By Carlie Kollath
TUPELO – Not every industry is feeling the economic downturn.
“Our business is pretty much recession-proof,” said Betsy Christian, a sales rep at State Beauty Supply in Tupelo. “It’s the one thing that women are not going to give up.”
State Beauty Supply sells professional haircare lines such as Redken and Matrix to salons and licensed cosmetologists within an 80-mile radius. Christian said she hasn’t seen any change in sales volume or the types of products that are purchased.
And salon traffic is trucking along as well.
“Our business is still good,” said Alice Bethay, owner of the upscale Alice amp& Co. salon in Oxford. “I have been wondering every day when it might begin tapering off a bit. But so far, I haven’t seen it.”
She added that hair coloring remains the most popular service. It also is the salon’s most expensive service, ranging from $85 to $200.
In addition, she hasn’t seen a slowdown in manicures, pedicures, facials or waxing at her 19-year-old business.
“I can’t complain,” she said. “I’m going to think positive until I’m proven wrong. I think salons will be OK.”
One trend that is popping in area salons is that some clients are trying to stretch their appointment times a little further.
Some of the usual clients that come in every four weeks are now “six weekers,” said Shelly Harsin, co-owner of Head Over Heels Salon in Tupelo.
Bethay has noticed some of the salons’ clients are getting a haircut in between two hair coloring services. Usually, Bethay said the clients would get a cut and color at each appointment. But, she said the number of clients cutting back is small enough that her salon hasn’t been impacted.
Sarah McDonald, owner of Creative Touch Day Spa and Salon, said the salon this year hasn’t posted the record growth seen in previous years, but “we’re holding steady from last year, which we feel is a success.”
She said the salon also picked up a lot of business during spring break. Clients did staycations and opted for spa services instead of an out-of-town trip with a higher price tag.
“They felt they were saving money and we were the recipients of that,” McDonald said.
This month kicks off her busiest quarter of the year, when clients come in for pedicures and maintenance services. She has been encouraging her employees to do “anything you can do to make the service extra nice.”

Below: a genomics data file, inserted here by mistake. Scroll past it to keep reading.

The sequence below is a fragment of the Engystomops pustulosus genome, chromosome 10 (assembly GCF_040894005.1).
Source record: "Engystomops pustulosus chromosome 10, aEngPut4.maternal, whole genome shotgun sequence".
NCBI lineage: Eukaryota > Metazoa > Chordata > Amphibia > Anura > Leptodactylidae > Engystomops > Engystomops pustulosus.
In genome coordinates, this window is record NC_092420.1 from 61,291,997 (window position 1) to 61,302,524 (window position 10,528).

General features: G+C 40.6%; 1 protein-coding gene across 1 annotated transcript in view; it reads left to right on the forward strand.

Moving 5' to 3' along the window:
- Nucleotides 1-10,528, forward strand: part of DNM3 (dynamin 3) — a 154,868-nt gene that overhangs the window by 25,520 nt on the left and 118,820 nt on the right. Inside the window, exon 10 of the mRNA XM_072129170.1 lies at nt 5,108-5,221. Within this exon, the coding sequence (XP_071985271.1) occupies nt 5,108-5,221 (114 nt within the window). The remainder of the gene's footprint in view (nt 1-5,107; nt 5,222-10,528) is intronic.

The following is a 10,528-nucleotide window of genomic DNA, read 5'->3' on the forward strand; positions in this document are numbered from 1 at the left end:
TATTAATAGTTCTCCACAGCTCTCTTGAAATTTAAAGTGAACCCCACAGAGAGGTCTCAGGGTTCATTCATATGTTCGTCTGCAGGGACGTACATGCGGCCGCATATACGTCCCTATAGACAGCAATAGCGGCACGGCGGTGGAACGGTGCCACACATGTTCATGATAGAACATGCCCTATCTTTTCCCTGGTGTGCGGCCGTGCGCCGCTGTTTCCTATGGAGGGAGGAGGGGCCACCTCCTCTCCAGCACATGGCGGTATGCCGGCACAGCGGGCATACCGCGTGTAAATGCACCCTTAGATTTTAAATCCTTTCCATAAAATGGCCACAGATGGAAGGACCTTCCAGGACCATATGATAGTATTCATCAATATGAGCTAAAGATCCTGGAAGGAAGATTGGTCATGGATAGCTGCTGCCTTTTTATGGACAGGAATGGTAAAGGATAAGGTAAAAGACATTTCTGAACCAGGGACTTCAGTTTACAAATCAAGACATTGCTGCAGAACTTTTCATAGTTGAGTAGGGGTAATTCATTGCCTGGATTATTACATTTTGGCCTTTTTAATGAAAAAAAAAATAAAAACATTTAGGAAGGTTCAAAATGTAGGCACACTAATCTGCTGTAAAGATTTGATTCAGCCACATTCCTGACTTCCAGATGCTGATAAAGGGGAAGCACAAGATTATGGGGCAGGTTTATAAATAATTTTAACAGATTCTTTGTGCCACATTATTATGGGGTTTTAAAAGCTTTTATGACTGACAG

An example of that would be a makeup touchup for regular clients after a haircut. It’s not a new practice for the salon, McDonald said, but with the economy, she wants her employees “to be more conscious that it is a choice and people have chosen to spend their money with us.”
“We want it to be as relaxing as it is functional,” she said. “Sometimes people choose this to be their one outing.”
Harsin also is focusing on appreciating regular customers. Head Over Heels in February launched a customer rewards card that gives customers $15 toward a hair service for every $150 spent.
She’s also focusing making sure the products and lines in the salon match up with price points the customers will pay. The salon recently added a more moderately priced line that offers a $10 shampoo in addition to the higher end $15.50 bottle.
“You have to maybe change some of your lines and professional products,” she said. “You may like them, but if you’re not selling them you have to change.”
But overall, Harsin, like the area salon owners, sees a bright future for the industry in spite of the recession as long as the businesses stay competitive and in touch with their customers’ wants and needs.
McDonald added, “I just feel we’re really blessed to be in this area because I don’t think this area has been hit as hard as some of the other areas.”
Contact Carlie Kollath at (662) 678-1598 or firstname.lastname@example.org.